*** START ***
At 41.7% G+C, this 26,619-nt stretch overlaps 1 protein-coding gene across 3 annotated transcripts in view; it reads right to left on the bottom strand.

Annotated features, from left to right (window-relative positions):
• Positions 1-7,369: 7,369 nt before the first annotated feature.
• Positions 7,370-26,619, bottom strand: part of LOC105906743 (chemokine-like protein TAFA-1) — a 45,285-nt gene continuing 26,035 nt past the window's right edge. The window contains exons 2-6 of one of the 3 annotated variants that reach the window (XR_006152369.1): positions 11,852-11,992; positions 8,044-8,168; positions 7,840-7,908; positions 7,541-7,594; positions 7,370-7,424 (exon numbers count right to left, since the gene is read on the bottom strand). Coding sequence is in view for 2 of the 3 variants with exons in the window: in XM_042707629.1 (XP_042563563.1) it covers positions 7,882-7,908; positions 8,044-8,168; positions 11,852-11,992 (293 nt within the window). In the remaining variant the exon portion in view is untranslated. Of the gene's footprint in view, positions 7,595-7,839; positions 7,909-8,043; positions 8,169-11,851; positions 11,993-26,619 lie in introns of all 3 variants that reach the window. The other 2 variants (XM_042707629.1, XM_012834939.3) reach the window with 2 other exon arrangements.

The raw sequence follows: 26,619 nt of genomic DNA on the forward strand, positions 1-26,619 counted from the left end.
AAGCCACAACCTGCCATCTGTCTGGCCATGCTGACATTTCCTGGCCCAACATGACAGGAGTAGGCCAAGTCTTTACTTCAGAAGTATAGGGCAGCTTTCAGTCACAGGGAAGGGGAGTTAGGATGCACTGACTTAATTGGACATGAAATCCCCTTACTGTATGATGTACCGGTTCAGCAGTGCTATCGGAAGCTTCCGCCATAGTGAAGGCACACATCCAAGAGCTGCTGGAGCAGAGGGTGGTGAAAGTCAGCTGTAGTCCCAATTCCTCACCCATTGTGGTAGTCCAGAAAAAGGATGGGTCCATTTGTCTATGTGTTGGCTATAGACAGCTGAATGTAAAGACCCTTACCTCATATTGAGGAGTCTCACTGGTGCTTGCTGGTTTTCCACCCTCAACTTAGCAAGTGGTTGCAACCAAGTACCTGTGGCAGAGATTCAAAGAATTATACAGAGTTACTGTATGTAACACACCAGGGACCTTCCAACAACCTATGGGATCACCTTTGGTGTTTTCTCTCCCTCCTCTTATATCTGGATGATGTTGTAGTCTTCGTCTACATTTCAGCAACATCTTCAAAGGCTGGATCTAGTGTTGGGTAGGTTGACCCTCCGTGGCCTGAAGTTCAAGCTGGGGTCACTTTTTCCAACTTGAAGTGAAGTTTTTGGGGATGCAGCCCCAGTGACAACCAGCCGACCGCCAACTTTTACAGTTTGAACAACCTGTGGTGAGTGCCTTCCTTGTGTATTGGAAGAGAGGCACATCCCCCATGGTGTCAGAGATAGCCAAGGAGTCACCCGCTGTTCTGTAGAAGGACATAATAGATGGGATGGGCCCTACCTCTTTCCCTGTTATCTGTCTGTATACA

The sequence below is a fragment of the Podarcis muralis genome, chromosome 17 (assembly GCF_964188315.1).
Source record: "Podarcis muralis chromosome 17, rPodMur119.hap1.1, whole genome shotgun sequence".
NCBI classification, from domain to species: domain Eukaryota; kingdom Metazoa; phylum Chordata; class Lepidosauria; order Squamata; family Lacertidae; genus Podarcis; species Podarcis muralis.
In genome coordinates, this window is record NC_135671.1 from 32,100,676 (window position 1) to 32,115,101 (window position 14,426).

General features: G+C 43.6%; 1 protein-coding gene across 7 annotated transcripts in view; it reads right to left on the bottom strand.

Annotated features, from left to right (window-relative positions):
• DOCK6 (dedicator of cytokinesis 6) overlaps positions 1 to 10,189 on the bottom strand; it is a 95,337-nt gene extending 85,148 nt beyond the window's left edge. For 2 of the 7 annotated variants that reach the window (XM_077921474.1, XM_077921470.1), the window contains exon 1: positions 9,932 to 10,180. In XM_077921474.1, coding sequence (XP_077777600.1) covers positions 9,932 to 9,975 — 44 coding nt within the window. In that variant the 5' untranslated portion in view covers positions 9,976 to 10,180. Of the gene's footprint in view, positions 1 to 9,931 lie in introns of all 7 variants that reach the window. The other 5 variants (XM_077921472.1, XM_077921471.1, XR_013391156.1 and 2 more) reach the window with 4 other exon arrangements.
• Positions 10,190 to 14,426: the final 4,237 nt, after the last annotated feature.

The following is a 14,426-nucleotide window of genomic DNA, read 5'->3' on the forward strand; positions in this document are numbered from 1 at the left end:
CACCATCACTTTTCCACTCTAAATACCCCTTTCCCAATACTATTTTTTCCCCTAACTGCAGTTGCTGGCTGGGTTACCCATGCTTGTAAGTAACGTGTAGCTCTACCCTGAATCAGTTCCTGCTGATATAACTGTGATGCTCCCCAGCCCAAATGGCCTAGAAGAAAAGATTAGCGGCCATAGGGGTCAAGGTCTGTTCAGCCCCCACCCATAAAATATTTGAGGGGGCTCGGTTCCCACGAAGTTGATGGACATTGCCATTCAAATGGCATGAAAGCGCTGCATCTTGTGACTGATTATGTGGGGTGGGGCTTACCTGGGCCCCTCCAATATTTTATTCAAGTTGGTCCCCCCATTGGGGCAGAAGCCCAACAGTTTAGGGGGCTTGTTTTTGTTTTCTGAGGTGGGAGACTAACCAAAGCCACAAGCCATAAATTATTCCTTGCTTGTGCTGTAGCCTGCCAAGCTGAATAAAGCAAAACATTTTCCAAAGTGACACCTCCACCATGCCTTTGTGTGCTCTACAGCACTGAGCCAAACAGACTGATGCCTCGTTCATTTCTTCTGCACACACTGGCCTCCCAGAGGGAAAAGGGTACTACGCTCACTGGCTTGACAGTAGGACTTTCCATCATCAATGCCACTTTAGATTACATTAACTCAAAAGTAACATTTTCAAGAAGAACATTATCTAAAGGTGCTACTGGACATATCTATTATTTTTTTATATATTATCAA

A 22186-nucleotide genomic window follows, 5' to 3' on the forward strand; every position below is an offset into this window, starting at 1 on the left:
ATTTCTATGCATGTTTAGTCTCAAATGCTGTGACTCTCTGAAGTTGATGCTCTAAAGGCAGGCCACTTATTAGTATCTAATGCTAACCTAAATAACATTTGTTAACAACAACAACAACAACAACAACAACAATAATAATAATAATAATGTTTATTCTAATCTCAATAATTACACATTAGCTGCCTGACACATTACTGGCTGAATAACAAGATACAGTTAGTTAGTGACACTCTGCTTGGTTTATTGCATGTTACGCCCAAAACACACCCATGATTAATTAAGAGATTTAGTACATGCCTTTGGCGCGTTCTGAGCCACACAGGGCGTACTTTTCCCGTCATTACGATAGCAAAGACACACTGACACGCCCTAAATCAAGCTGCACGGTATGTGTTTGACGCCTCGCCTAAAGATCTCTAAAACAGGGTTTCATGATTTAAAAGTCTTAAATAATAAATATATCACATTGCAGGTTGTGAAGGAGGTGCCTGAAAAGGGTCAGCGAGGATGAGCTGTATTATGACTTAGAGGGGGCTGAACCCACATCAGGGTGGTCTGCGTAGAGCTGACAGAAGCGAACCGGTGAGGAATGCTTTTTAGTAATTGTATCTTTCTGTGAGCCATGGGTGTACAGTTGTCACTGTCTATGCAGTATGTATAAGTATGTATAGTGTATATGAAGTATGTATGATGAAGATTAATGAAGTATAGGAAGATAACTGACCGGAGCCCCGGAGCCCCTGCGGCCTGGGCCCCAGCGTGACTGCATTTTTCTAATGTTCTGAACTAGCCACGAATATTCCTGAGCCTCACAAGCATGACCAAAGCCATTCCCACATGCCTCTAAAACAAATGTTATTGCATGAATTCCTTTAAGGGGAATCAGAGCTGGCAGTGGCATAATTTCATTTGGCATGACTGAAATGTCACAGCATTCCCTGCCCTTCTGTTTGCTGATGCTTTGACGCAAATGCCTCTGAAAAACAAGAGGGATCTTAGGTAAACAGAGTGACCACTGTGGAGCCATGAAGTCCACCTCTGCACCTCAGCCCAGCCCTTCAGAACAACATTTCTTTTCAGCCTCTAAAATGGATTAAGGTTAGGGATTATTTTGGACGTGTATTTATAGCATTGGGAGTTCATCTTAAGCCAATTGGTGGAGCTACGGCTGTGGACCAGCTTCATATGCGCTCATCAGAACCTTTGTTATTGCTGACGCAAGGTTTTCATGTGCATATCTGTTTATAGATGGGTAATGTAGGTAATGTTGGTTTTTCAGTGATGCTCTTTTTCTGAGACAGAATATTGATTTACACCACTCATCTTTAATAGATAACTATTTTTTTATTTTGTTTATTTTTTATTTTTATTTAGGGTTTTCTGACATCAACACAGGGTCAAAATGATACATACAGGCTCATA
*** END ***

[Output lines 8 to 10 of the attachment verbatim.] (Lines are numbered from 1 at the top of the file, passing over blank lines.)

Source record: "Podarcis muralis chromosome 17, rPodMur119.hap1.1, whole genome shotgun sequence".
NCBI classification, from domain to species: domain Eukaryota; kingdom Metazoa; phylum Chordata; class Lepidosauria; order Squamata; family Lacertidae; genus Podarcis; species Podarcis muralis.
In genome coordinates, this window is record NC_135671.1 from 32,100,676 (window position 1) to 32,115,101 (window position 14,426).